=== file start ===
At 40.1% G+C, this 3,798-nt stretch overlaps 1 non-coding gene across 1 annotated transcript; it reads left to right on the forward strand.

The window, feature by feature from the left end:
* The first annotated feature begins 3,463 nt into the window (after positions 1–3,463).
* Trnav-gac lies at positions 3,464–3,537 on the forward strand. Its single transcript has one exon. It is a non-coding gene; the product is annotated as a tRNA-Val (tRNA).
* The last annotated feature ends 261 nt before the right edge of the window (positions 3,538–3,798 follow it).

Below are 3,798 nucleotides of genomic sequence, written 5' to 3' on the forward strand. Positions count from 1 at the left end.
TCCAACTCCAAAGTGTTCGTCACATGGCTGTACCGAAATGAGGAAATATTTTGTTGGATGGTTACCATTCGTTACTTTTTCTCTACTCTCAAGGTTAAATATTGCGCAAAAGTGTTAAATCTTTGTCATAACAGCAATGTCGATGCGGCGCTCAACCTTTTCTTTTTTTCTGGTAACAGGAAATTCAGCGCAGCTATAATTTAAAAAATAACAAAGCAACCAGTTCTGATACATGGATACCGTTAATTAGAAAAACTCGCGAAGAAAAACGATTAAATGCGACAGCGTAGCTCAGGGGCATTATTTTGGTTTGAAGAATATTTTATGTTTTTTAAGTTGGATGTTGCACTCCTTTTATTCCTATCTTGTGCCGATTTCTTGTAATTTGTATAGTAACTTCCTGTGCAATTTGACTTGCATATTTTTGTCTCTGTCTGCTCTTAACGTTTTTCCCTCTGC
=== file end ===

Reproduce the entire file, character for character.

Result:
At 40.1% G+C, this 3,798-nt stretch overlaps 1 non-coding gene across 1 annotated transcript; it reads left to right on the forward strand.

The window, feature by feature from the left end:
* The first annotated feature begins 3,463 nt into the window (after positions 1–3,463).
* Trnav-gac lies at positions 3,464–3,537 on the forward strand. Its single transcript has one exon. It is a non-coding gene; the product is annotated as a tRNA-Val (tRNA).
* The last annotated feature ends 261 nt before the right edge of the window (positions 3,538–3,798 follow it).

Below are 3,798 nucleotides of genomic sequence, written 5' to 3' on the forward strand. Positions count from 1 at the left end.
TCCAACTCCAAAGTGTTCGTCACATGGCTGTACCGAAATGAGGAAATATTTTGTTGGATGGTTACCATTCGTTACTTTTTCTCTACTCTCAAGGTTAAATATTGCGCAAAAGTGTTAAATCTTTGTCATAACAGCAATGTCGATGCGGCGCTCAACCTTTTCTTTTTTTCTGGTAACAGGAAATTCAGCGCAGCTATAATTTAAAAAATAACAAAGCAACCAGTTCTGATACATGGATACCGTTAATTAGAAAAACTCGCGAAGAAAAACGATTAAATGCGACAGCGTAGCTCAGGGGCATTATTTTGGTTTGAAGAATATTTTATGTTTTTTAAGTTGGATGTTGCACTCCTTTTATTCCTATCTTGTGCCGATTTCTTGTAATTTGTATAGTAACTTCCTGTGCAATTTGACTTGCATATTTTTGTCTCTGTCTGCTCTTAACGTTTTTCCCTCTGC